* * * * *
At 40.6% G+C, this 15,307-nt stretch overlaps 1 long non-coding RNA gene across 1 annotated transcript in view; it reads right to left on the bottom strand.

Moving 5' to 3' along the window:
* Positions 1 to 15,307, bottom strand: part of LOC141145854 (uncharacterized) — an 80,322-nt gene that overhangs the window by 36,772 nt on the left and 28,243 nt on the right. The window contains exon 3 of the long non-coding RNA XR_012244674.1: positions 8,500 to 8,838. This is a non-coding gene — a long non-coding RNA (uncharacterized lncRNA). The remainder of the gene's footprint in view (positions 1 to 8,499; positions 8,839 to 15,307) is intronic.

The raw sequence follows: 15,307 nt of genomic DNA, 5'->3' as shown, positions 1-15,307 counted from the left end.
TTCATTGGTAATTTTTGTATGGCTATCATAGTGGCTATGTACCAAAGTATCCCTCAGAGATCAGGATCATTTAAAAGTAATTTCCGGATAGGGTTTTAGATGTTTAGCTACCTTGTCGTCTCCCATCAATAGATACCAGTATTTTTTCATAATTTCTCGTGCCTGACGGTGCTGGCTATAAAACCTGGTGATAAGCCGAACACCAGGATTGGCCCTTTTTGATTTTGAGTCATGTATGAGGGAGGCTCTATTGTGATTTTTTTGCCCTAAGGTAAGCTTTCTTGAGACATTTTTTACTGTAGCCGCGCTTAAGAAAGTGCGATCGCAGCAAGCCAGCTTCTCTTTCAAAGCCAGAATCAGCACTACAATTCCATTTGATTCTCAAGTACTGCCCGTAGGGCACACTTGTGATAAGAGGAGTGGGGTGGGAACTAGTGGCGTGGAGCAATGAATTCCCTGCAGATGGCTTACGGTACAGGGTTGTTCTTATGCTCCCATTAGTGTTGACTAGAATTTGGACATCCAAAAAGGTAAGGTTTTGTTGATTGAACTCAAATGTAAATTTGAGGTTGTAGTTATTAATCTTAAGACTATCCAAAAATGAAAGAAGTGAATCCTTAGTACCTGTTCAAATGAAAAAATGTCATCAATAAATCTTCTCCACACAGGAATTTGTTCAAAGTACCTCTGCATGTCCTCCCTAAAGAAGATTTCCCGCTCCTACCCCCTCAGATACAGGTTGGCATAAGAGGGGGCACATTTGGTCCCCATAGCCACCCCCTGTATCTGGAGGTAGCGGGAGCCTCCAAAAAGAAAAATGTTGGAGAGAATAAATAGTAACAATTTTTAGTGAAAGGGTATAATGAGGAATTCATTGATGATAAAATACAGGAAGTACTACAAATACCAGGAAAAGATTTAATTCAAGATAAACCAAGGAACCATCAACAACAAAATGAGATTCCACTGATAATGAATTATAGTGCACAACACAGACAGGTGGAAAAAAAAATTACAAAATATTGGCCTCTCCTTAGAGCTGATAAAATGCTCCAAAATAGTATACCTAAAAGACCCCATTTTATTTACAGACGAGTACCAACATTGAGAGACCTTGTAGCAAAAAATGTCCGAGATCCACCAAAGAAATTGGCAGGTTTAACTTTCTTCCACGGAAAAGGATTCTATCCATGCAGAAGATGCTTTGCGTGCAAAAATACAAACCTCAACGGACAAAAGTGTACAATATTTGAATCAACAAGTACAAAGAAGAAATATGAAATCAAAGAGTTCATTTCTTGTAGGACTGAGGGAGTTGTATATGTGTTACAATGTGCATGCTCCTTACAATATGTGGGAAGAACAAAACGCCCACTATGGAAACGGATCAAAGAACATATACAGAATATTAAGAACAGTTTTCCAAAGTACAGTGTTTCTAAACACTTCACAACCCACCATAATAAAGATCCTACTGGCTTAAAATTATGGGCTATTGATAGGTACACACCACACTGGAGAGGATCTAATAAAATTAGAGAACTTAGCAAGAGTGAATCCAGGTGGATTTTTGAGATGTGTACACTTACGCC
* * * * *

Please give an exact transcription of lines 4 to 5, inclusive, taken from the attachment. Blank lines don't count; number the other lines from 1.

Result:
The raw sequence follows: 15,307 nt of genomic DNA, 5'->3' as shown, positions 1-15,307 counted from the left end.
TTCATTGGTAATTTTTGTATGGCTATCATAGTGGCTATGTACCAAAGTATCCCTCAGAGATCAGGATCATTTAAAAGTAATTTCCGGATAGGGTTTTAGATGTTTAGCTACCTTGTCGTCTCCCATCAATAGATACCAGTATTTTTTCATAATTTCTCGTGCCTGACGGTGCTGGCTATAAAACCTGGTGATAAGCCGAACACCAGGATTGGCCCTTTTTGATTTTGAGTCATGTATGAGGGAGGCTCTATTGTGATTTTTTTGCCCTAAGGTAAGCTTTCTTGAGACATTTTTTACTGTAGCCGCGCTTAAGAAAGTGCGATCGCAGCAAGCCAGCTTCTCTTTCAAAGCCAGAATCAGCACTACAATTCCATTTGATTCTCAAGTACTGCCCGTAGGGCACACTTGTGATAAGAGGAGTGGGGTGGGAACTAGTGGCGTGGAGCAATGAATTCCCTGCAGATGGCTTACGGTACAGGGTTGTTCTTATGCTCCCATTAGTGTTGACTAGAATTTGGACATCCAAAAAGGTAAGGTTTTGTTGATTGAACTCAAATGTAAATTTGAGGTTGTAGTTATTAATCTTAAGACTATCCAAAAATGAAAGAAGTGAATCCTTAGTACCTGTTCAAATGAAAAAATGTCATCAATAAATCTTCTCCACACAGGAATTTGTTCAAAGTACCTCTGCATGTCCTCCCTAAAGAAGATTTCCCGCTCCTACCCCCTCAGATACAGGTTGGCATAAGAGGGGGCACATTTGGTCCCCATAGCCACCCCCTGTATCTGGAGGTAGCGGGAGCCTCCAAAAAGAAAAATGTTGGAGAGAATAAATAGTAACAATTTTTAGTGAAAGGGTATAATGAGGAATTCATTGATGATAAAATACAGGAAGTACTACAAATACCAGGAAAAGATTTAATTCAAGATAAACCAAGGAACCATCAACAACAAAATGAGATTCCACTGATAATGAATTATAGTGCACAACACAGACAGGTGGAAAAAAAAATTACAAAATATTGGCCTCTCCTTAGAGCTGATAAAATGCTCCAAAATAGTATACCTAAAAGACCCCATTTTATTTACAGACGAGTACCAACATTGAGAGACCTTGTAGCAAAAAATGTCCGAGATCCACCAAAGAAATTGGCAGGTTTAACTTTCTTCCACGGAAAAGGATTCTATCCATGCAGAAGATGCTTTGCGTGCAAAAATACAAACCTCAACGGACAAAAGTGTACAATATTTGAATCAACAAGTACAAAGAAGAAATATGAAATCAAAGAGTTCATTTCTTGTAGGACTGAGGGAGTTGTATATGTGTTACAATGTGCATGCTCCTTACAATATGTGGGAAGAACAAAACGCCCACTATGGAAACGGATCAAAGAACATATACAGAATATTAAGAACAGTTTTCCAAAGTACAGTGTTTCTAAACACTTCACAACCCACCATAATAAAGATCCTACTGGCTTAAAATTATGGGCTATTGATAGGTACACACCACACTGGAGAGGATCTAATAAAATTAGAGAACTTAGCAAGAGTGAATCCAGGTGGATTTTTGAGATGTGTACACTTACGCC